Online Betting Guide

Global gambling legislation news – Week ending May 26

Global Gambling Legislation

Online and offline gambling laws change all around the world to keep up with technology advancements, solve budget issues and address economic and social problems. Our weekly column monitors the legislative changes as well as industry movements and summarises them so you can be caught up with all the global gambling news. Come back every week to see what has happened around the world and join the conversation by leaving a comment below. If you want to send us a story or feedback email [email protected]

This week has left even the gambling industry impacted by the horrible bombing in Manchester as casinos in Vegas are on high terror alert. Meanwhile, another American state is one step closer to making gambling legal online. Across the ocean, Japan has angered small rural towns over where a new casino will go, while Ireland is considering a new tax model. Scroll down for more.

Australian gambling tycoon to be paid millions

Australia is still waiting to find out if the Interactive Gambling Amendment bill 2016 will pass the House and in turn be enforced. The bill was approved with secondary amendments by the Senate earlier this year and returned to the House of Representatives for concurrence. While it is on the list to be discussed by the House, it has not been made a priority. In the meantime, a study has been released stating more Australians are gambling online and blowing thousands.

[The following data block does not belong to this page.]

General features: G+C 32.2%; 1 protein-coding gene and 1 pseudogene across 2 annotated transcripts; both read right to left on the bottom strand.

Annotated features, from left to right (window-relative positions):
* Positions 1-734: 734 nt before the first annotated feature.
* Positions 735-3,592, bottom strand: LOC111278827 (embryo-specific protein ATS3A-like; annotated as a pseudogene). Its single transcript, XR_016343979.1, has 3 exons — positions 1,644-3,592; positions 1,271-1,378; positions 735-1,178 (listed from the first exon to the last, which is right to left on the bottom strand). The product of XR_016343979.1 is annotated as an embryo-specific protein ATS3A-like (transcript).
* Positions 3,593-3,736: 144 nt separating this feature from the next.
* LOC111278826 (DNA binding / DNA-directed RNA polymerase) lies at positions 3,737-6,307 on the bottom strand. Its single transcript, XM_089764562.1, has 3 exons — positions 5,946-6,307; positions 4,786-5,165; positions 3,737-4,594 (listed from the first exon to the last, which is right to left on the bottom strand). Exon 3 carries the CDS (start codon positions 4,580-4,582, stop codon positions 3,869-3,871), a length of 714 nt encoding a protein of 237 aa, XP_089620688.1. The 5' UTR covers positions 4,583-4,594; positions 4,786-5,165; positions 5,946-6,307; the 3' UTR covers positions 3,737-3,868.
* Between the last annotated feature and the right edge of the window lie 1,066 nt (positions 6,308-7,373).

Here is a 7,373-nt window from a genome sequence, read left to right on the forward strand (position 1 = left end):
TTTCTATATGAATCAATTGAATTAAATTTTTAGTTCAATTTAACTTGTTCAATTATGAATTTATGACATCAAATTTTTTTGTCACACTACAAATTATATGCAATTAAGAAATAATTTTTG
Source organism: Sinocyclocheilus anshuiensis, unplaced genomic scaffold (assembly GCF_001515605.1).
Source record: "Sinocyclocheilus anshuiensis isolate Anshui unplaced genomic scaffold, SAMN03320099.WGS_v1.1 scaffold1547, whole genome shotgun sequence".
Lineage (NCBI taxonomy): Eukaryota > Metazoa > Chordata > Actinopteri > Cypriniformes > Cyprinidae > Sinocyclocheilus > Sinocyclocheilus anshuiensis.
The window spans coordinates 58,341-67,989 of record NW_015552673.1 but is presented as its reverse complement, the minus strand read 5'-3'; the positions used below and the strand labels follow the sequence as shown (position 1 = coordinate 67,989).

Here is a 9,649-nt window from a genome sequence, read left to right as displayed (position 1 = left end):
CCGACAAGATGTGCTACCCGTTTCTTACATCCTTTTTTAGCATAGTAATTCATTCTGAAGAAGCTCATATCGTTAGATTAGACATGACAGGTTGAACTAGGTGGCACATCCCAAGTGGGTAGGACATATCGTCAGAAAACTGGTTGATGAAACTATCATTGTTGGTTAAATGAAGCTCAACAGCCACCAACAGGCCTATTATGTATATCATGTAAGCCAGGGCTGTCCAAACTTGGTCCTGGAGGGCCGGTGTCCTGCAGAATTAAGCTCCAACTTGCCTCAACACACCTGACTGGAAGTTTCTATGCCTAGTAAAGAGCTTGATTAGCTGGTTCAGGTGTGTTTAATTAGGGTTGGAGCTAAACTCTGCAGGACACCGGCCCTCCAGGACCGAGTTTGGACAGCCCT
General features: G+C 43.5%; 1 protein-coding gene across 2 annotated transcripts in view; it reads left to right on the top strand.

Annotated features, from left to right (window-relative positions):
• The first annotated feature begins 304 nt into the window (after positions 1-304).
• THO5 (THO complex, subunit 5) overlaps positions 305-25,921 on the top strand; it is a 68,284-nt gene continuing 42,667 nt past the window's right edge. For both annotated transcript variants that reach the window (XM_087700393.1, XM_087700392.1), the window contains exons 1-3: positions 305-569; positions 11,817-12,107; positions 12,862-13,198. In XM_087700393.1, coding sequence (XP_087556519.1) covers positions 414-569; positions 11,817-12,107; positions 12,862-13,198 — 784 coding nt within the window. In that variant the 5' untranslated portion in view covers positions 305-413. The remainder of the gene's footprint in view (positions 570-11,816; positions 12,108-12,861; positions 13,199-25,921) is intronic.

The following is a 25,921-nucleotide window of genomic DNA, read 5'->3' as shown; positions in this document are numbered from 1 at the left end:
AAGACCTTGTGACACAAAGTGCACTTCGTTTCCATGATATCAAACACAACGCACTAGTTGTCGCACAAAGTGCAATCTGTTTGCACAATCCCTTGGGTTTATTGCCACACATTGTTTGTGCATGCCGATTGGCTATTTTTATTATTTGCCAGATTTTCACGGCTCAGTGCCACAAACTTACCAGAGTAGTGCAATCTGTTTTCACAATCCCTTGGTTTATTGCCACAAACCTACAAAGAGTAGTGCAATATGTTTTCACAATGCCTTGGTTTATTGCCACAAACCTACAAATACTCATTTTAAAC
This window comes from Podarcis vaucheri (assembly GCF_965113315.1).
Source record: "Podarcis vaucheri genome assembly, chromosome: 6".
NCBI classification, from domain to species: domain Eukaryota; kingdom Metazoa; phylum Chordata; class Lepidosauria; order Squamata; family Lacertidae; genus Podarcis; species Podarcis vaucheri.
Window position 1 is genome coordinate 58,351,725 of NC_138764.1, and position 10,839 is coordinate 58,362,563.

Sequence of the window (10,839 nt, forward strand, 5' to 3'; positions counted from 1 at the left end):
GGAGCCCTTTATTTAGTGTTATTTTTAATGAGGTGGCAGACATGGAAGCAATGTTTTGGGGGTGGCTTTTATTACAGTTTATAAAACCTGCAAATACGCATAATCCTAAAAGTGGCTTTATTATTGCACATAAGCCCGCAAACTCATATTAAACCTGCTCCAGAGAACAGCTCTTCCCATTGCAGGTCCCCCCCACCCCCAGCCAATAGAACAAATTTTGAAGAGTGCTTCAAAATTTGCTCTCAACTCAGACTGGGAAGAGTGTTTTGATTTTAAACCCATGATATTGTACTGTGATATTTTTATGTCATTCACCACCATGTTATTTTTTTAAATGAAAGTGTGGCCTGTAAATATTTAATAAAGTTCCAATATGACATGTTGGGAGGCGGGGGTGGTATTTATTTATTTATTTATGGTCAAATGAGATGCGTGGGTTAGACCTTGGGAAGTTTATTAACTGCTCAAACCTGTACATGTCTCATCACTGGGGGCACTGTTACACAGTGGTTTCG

Australian gambling conglomerate, Tabcorp, is in its second week of a 14-day hearing over its merger with Tatts. This week CrownBet presented its argument that punters will have to pay more on worse odds if the deal goes ahead. But Racing and Wagering Western Australia believes prize pools in horse racing will be limited if the deal does not go ahead. A decision will be made by the Australian Competition Tribunal in June.

When it comes to land-based casinos in the country, Crown Resorts major shareholder, James Packer, is likely to get $AUD1.1 billion over three years as he sells his stake in Melco Entertainment. This comes as the billionaire was cleared by regulators to re-join the Crown Resorts board, as announced at the start of the year.

American gambling state on high alert over terrorist threat

A Pennsylvanian bill which will allow online gambling in the state has passed a full Senate vote this week. It will make its way to the House of Representatives for a debate. The bill includes a huge 54 percent tax rate on online casino revenue so even if it does pass operators may not be interested.

The legalisation of sports betting in New Jersey is unlikely as the White House’s Acting Solicitor General, Jeffrey Wall, advised the US Supreme Court to throw out the case. The appeal wants sports betting to be made legal at race tracks and casinos in NJ but since the court usually adheres to the recommendations from the Solicitor General, the case is unlikely to be heard.

Fans who visit the Raiders at their new home stadium in Las Vegas in 2020 may be able to bet on their smartphones and tablets while watching the game. While the conditional lease bans the team from gambling – as per the strong anti-gambling stance the NFL has – mobile betting may still be allowed for spectators. The NFL can still change the lease to prohibit betting on mobile apps though.